New biz models for mobile wholesale

Ceri Jones/Analysys Mason
21 Feb 2013
00:00
News
Commentary

The vast majority of MVNOs launched across the world have focused on low-cost, no-frills services, be it international calling, basic low-cost prepaid or discounted service bundling. Indeed, some of the most successful MVNOs in the world, such as Tesco Mobile and Poste Mobile, have adopted this model. As price competition increases, however, it is fruitful to look beyond this, and to consider new business models for mobile wholesale.

This article examines three innovative models that target lower-value users and those with a lower propensity to pay (see figure on the right).

Perhaps the furthest away from the no-frills MVNO, the hardware- or content-funded MVNO model not only removes the focus on the price per unit, but removes the customer's awareness of unit usage - or even of using a mobile service at all - because the cost of the mobile service is absorbed into the hardware or content purchase price.

One example is the Amazon Kindle: by paying 60 pounds (55%) extra for the device, customers can download content over Vodafone's 3G network "for free". The cost of the mobile service is covered by the original price uplift and the cost of the content - even though content costs the same whether it is downloaded over Wi-Fi or the mobile network. Thus the customer is unaware of paying for the mobile service per se. This disassociation of the mobile service from the core user experience effectively removes direct competition on the mobile service pricing, transferring it onto the core product.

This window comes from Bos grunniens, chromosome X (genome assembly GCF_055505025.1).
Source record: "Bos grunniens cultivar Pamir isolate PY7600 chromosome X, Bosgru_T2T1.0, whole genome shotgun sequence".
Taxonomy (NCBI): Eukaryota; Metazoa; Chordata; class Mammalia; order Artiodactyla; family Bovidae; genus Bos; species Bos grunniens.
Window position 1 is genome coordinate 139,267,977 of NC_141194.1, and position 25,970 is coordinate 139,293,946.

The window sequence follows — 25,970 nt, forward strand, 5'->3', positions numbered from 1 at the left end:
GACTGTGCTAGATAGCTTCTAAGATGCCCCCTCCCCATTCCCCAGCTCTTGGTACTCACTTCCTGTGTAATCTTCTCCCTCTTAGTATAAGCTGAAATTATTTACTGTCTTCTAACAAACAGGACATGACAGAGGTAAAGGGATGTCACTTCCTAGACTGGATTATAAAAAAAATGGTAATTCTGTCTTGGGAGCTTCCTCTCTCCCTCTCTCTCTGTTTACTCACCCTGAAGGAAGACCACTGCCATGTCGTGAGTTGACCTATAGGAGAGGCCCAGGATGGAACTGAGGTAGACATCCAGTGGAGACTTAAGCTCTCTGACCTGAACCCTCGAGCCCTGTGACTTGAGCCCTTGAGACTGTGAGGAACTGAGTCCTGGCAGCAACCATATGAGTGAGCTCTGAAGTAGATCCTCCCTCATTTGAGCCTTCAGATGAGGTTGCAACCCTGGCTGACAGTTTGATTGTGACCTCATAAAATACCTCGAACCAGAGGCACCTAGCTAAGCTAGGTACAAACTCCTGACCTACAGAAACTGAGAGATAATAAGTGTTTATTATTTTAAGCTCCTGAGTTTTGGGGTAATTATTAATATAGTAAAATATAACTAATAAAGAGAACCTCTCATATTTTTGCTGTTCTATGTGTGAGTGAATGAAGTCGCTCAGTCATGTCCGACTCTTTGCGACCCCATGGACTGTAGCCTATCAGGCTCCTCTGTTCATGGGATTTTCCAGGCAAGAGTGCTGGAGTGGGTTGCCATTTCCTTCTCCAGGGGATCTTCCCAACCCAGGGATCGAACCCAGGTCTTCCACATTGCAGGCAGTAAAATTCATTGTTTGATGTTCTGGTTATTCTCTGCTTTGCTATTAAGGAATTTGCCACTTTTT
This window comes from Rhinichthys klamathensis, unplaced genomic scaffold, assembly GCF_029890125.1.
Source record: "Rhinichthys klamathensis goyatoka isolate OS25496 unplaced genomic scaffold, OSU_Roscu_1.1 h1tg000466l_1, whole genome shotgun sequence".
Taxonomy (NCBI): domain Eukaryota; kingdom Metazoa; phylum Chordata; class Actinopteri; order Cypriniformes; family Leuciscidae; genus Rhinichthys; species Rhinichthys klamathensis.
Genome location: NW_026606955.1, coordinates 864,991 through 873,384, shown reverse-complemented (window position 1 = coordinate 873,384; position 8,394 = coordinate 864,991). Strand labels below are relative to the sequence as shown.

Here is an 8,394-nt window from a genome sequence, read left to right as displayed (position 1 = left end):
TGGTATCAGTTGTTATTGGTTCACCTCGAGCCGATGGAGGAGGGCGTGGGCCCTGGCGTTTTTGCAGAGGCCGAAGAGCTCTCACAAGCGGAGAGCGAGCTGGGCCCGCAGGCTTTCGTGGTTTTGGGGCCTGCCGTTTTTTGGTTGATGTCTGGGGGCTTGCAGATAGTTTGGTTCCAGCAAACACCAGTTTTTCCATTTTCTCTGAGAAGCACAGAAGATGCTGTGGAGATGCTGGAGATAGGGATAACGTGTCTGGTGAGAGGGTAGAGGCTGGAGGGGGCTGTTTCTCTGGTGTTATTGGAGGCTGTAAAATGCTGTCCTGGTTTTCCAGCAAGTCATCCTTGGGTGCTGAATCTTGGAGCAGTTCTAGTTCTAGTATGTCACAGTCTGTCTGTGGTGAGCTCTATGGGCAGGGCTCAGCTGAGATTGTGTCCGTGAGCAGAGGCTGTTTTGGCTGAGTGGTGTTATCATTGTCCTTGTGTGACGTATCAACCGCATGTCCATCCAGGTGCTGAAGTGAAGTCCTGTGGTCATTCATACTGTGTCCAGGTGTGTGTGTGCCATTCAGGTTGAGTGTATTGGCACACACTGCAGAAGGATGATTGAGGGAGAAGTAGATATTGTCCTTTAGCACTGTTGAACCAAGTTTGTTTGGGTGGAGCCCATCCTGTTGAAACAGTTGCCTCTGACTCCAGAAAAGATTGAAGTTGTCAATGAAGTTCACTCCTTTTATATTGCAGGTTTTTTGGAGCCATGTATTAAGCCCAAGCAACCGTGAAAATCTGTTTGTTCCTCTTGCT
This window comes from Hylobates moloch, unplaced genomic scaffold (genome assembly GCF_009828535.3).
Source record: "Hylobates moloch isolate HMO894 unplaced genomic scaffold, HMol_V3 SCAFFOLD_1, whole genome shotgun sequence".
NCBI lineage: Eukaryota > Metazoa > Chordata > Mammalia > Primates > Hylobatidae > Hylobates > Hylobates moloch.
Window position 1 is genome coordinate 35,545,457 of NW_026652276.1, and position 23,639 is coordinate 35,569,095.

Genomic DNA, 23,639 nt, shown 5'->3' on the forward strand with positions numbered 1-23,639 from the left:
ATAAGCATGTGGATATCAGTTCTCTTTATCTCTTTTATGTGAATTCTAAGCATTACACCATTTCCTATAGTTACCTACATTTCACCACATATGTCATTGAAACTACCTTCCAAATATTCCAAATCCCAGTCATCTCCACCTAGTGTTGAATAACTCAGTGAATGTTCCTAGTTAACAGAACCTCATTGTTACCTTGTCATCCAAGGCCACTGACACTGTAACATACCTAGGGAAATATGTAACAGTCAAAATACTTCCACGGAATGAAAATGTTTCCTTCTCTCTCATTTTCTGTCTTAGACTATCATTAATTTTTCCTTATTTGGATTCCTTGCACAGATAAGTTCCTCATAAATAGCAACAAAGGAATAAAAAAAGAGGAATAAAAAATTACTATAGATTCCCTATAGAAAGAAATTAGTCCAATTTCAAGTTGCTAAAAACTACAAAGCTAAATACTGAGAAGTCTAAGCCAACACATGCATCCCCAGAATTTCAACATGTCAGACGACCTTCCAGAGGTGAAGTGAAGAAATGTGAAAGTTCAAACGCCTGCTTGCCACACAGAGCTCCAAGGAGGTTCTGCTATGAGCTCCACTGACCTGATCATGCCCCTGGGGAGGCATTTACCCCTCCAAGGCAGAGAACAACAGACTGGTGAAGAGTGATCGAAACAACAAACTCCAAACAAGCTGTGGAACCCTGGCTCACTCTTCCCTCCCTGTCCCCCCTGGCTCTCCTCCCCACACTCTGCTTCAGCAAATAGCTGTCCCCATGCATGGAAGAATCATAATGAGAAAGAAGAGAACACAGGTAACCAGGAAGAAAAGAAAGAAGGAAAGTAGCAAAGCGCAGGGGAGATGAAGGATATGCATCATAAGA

Significantly, Amazon is not offering 3G connectivity with its new color-screen and HD products, presumably because of the cost of transmitting HD media via mobile networks. This business model will be most successful where relatively little data is consumed, and the wholesale cost of its carriage is small compared to the price of the hardware or content: it is likely to be adopted first for machine-to-machine services, such as smart meters, white goods and in-vehicle telematics.

The model is not appropriate for more data-heavy applications and content. As the model represents a completely new revenue stream, it is in the interests of operators to embrace it and seek appropriate hardware or content partners. However, owing to the divorcing of revenues from costs, there is an inherent risk of unexpectedly high usage - this risk can either be borne by the hardware provider or the mobile operator, and the price per unit negotiated will reflect this.

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